Seborrheic dermatitis is a rash that appears in patches of redness and scaling around the eyebrows, eyelids, mouth, nose, trunk, and behind the ears. If it happens on your scalp, it is called dandruff in adults and cradle cap in infants.
Age, stress, fatigue, weather extremes, oily skin, infrequent shampooing, and alcohol-based lotions aggravate this harmless but bothersome condition.
Other common causes of a rash include:
Eczema (atopic dermatitis) -- tends to happen in people with allergies or asthma. The rash is generally red, itchy, and scaly.
Psoriasis -- tends to occur as red, scaly, itchy patches over joints and along the scalp. Fingernails may also be affected.
Impetigo -- common in children, this infection is from bacteria that live in the top layers of the skin. It appears as red sores that turn into blisters, ooze, then crust over.
Shingles -- a painful blistered skin condition caused by the same virus as chickenpox. The virus can lie dormant in your body for many years and re-emerge as shingles.
Most simple rashes will improve with gentle skin care and by avoiding irritating substances. Follow these general guidelines:
Avoid scrubbing your skin.
Use as little soap as possible. Use gentle cleansers instead.
Avoid applying cosmetic lotions or ointments directly on the rash.
Use warm (not hot) water for cleaning. Pat dry, don't rub.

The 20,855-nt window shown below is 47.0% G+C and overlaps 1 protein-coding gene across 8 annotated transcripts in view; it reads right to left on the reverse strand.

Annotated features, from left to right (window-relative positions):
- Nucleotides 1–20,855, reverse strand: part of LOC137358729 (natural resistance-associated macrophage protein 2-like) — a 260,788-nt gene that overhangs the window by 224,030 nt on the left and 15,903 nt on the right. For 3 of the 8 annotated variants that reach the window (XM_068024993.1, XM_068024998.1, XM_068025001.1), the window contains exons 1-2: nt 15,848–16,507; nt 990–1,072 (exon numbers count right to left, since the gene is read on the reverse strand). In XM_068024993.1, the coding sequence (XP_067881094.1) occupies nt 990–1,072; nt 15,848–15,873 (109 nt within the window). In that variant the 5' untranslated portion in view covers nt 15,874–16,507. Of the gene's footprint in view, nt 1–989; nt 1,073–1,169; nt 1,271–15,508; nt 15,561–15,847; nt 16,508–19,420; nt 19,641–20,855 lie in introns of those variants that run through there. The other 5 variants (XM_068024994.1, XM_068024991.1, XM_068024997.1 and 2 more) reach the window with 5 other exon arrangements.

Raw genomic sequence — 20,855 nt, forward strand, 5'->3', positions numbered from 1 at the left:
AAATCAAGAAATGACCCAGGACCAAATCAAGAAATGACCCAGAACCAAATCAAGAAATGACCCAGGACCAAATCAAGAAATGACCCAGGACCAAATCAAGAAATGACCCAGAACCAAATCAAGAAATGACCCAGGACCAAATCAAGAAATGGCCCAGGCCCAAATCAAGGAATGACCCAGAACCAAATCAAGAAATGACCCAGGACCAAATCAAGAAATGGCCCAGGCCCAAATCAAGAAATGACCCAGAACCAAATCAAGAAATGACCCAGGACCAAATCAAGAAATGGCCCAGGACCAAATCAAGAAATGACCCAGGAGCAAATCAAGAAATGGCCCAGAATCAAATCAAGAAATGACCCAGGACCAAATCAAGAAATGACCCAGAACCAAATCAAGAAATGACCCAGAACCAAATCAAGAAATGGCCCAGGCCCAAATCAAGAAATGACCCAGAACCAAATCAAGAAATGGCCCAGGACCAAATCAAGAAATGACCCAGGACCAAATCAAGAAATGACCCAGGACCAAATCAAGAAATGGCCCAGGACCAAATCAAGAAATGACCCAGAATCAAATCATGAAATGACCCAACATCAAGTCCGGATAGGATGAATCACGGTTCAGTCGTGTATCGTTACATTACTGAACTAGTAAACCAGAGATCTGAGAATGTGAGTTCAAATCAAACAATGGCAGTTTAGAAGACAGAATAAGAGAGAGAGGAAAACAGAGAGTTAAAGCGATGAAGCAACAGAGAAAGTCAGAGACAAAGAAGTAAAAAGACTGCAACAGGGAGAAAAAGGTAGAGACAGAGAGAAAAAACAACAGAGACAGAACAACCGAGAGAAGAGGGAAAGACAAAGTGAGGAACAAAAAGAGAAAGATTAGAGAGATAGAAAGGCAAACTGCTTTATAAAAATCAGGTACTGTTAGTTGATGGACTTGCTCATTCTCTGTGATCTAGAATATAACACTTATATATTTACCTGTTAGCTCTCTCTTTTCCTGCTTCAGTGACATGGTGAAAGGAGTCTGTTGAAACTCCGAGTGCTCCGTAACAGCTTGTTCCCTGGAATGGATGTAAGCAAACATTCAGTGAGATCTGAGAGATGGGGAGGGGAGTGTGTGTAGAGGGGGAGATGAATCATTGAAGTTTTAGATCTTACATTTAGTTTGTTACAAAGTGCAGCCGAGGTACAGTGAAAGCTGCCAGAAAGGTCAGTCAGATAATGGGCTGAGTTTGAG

Stop using any recently added cosmetics or lotions.
Leave the affected area exposed to the air as much as possible.
Try calamine medicated lotion for poison ivy, oak, or sumac, as well as for other types of contact dermatitis.
Hydrocortisone cream (1%) is available without a prescription and may soothe many rashes. If you have eczema, apply moisturizers over your skin. Try oatmeal bath products, available at drugstores, to relieve symptoms of eczema, psoriasis, or shingles.
When to Contact a Medical Professional
Call 911 if:
You are short of breath, your throat is tight, or your face is swollen
Your child has a purple rash that looks like a bruise
Call your health care provider if:
You have joint pain, fever, or a sore throat
You have streaks of redness, swelling, or very tender areas as these may indicate an infection
You are taking a new medication -- do NOT change or stop any of your medications without talking to your doctor
You may have a tick bite
Home treatment doesn't work, or your symptoms get worse
What to Expect at Your Office Visit
Your health care provider will perform a physical examination and ask questions about your medical history and symptoms. Questions may include:
When did the rash begin?
What parts of your body are affected?
Does anything make the rash better? Worse?
Have you used any new soaps, detergents, lotions, or cosmetics recently?
Have you been in any wooded areas recently?
Have you had any change in your medications?
Have you noticed a tick or insect bite?
Have you eaten anything unusual?
Do you have any other symptoms, like itching or scaling?
What medical problems do you have, such as asthma or allergies?
Have you recently traveled out of the area where you live?
Richard J. Moskowitz, MD, dermatologist in private practice, Mineola, NY. Review provided by VeriMed Healthcare Network. Also reviewed by David Zieve, MD, MHA, Isla Ogilvie, PhD, and the A.D.A.M. Editorial team.